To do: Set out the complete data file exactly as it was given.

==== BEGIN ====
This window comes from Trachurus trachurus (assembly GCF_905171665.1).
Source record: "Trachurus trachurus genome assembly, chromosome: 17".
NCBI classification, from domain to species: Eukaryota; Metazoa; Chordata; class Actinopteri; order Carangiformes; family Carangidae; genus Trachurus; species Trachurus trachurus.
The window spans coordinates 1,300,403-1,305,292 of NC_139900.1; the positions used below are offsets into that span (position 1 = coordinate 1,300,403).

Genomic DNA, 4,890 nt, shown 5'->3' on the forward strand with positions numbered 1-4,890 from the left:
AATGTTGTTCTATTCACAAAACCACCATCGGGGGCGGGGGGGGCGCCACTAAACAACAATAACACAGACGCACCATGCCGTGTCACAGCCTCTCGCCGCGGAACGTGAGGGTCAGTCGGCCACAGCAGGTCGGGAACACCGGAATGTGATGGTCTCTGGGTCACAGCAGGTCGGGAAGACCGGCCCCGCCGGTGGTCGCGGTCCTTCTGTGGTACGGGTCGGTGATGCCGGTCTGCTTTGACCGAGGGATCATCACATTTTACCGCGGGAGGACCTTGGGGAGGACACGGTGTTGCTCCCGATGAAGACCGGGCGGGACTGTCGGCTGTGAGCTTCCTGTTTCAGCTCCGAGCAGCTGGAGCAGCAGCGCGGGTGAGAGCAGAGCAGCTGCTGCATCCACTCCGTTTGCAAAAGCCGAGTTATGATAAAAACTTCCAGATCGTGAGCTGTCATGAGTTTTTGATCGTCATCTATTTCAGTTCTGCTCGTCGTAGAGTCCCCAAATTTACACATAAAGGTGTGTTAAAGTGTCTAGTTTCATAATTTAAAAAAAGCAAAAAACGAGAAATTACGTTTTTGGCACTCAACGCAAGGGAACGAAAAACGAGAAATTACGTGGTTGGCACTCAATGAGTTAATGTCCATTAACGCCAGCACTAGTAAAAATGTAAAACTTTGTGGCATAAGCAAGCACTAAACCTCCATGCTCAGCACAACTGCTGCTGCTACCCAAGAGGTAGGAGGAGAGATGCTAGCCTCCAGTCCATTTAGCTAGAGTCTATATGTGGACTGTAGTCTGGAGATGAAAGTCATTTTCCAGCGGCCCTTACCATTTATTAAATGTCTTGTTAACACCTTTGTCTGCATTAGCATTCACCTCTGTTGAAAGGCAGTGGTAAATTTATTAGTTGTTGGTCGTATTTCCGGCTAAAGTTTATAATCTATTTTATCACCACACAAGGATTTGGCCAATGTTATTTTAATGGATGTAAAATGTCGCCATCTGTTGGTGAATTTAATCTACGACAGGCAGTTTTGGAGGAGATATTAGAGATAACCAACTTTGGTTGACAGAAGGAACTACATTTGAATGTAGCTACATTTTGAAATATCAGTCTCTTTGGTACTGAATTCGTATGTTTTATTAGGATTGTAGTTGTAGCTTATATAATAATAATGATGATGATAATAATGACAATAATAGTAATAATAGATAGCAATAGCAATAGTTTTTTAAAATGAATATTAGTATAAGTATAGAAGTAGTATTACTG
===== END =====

This window comes from Trachurus trachurus (assembly GCF_905171665.1).
Source record: "Trachurus trachurus genome assembly, chromosome: 17".
NCBI classification, from domain to species: Eukaryota; Metazoa; Chordata; class Actinopteri; order Carangiformes; family Carangidae; genus Trachurus; species Trachurus trachurus.
The window spans coordinates 1,300,403-1,305,292 of NC_139900.1; the positions used below are offsets into that span (position 1 = coordinate 1,300,403).

Genomic DNA, 4,890 nt, shown 5'->3' on the forward strand with positions numbered 1-4,890 from the left:
AATGTTGTTCTATTCACAAAACCACCATCGGGGGCGGGGGGGGCGCCACTAAACAACAATAACACAGACGCACCATGCCGTGTCACAGCCTCTCGCCGCGGAACGTGAGGGTCAGTCGGCCACAGCAGGTCGGGAACACCGGAATGTGATGGTCTCTGGGTCACAGCAGGTCGGGAAGACCGGCCCCGCCGGTGGTCGCGGTCCTTCTGTGGTACGGGTCGGTGATGCCGGTCTGCTTTGACCGAGGGATCATCACATTTTACCGCGGGAGGACCTTGGGGAGGACACGGTGTTGCTCCCGATGAAGACCGGGCGGGACTGTCGGCTGTGAGCTTCCTGTTTCAGCTCCGAGCAGCTGGAGCAGCAGCGCGGGTGAGAGCAGAGCAGCTGCTGCATCCACTCCGTTTGCAAAAGCCGAGTTATGATAAAAACTTCCAGATCGTGAGCTGTCATGAGTTTTTGATCGTCATCTATTTCAGTTCTGCTCGTCGTAGAGTCCCCAAATTTACACATAAAGGTGTGTTAAAGTGTCTAGTTTCATAATTTAAAAAAAGCAAAAAACGAGAAATTACGTTTTTGGCACTCAACGCAAGGGAACGAAAAACGAGAAATTACGTGGTTGGCACTCAATGAGTTAATGTCCATTAACGCCAGCACTAGTAAAAATGTAAAACTTTGTGGCATAAGCAAGCACTAAACCTCCATGCTCAGCACAACTGCTGCTGCTACCCAAGAGGTAGGAGGAGAGATGCTAGCCTCCAGTCCATTTAGCTAGAGTCTATATGTGGACTGTAGTCTGGAGATGAAAGTCATTTTCCAGCGGCCCTTACCATTTATTAAATGTCTTGTTAACACCTTTGTCTGCATTAGCATTCACCTCTGTTGAAAGGCAGTGGTAAATTTATTAGTTGTTGGTCGTATTTCCGGCTAAAGTTTATAATCTATTTTATCACCACACAAGGATTTGGCCAATGTTATTTTAATGGATGTAAAATGTCGCCATCTGTTGGTGAATTTAATCTACGACAGGCAGTTTTGGAGGAGATATTAGAGATAACCAACTTTGGTTGACAGAAGGAACTACATTTGAATGTAGCTACATTTTGAAATATCAGTCTCTTTGGTACTGAATTCGTATGTTTTATTAGGATTGTAGTTGTAGCTTATATAATAATAATGATGATGATAATAATGACAATAATAGTAATAATAGATAGCAATAGCAATAGTTTTTTAAAATGAATATTAGTATAAGTATAGAAGTAGTATTACTG